As a translator, Lu Xin translated Gogol's "Notes of a Madman", in the preface of the translation he wrote: "Gogol can be called the founder of the school of Russian realism. He first wrote about the grotesque phenomena of Ukraine, but gradually moved on to describing real human affairs and added satirical elements... all this love to read modern people (Chinese: ......)" [2?P. 224]. The novel "Notes of a Madman" by N. V. Gogol had a great influence on the creation of the novel of the same name by Lu Xin. If we carefully compare these two stories, you can find that there are obvious similarities in them: the main characters of both stories are crazy; both heroes write diaries; both heroes (Aksenti Ivanovich Poprishchin and Kun Zhong) express dissatisfaction with the world, as well as criticize others; both authors used realistic methods and psychological analysis. But there are also a lot of differences, for example, the "crazy" Lu Xin denied the Chinese feudal system and feudal moral norms, and Aksenty Ivanovich Poprishchin, in our opinion, the bureaucratic system of Russia at that time.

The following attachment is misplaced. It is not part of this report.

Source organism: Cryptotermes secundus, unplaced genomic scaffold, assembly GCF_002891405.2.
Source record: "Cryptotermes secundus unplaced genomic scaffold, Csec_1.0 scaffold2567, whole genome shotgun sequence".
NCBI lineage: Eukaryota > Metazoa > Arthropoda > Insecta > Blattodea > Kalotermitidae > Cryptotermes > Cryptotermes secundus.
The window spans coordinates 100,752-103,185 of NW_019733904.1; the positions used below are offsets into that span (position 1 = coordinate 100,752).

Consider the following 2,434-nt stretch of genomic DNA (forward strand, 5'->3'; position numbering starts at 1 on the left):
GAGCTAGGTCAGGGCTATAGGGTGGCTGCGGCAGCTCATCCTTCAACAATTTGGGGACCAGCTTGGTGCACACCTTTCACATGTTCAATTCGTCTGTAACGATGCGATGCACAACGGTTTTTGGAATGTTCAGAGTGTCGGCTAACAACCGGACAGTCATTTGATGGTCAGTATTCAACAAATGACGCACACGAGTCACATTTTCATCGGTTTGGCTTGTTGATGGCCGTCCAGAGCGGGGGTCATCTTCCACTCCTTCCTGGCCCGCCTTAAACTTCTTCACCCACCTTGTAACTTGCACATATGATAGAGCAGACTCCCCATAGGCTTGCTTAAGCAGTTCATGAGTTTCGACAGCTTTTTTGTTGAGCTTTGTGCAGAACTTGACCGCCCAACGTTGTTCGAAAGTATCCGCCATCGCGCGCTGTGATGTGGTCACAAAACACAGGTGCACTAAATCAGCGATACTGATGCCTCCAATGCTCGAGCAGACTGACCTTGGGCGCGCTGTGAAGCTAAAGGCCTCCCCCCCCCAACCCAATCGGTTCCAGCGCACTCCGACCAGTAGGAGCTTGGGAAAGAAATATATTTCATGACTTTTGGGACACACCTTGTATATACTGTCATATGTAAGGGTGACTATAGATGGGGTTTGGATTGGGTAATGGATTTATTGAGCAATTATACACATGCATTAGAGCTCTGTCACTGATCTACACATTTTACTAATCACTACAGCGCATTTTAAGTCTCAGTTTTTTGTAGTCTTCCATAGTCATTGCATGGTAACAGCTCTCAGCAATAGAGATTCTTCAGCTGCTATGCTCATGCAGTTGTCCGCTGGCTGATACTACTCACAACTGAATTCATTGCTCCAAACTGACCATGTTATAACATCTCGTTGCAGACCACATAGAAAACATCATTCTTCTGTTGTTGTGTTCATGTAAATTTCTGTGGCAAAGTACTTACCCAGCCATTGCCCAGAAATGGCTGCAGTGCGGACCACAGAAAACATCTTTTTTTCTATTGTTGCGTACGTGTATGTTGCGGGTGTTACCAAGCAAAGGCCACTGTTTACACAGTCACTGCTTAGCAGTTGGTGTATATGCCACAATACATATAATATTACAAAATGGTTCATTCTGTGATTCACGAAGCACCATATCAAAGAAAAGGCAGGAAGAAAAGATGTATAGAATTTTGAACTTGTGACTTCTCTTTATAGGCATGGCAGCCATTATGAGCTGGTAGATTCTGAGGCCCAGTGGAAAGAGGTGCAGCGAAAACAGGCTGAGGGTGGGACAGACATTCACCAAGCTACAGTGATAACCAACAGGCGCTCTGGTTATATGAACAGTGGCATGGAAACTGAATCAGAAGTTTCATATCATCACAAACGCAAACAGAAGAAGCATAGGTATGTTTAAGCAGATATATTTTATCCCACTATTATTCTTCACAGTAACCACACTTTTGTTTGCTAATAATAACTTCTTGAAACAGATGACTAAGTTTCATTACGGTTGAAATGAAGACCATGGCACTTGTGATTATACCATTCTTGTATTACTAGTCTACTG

Lu Xin is not the only example among the translators of Russian literature. It can be said that from the end of the 19th century until 1978, the year of the adoption of the policy of reforms and openness (the program of economic reforms undertaken in the PRC), Chinese writers and translators almost did not use real names in the press, but only pseudonyms. The reasons could be different: from the desire to hide his real name in order to avoid possible political troubles, or the desire to differentiate between different spheres of his creative activity (the same person could act as a writer, scientist and translator under different names) to purely aesthetic considerations.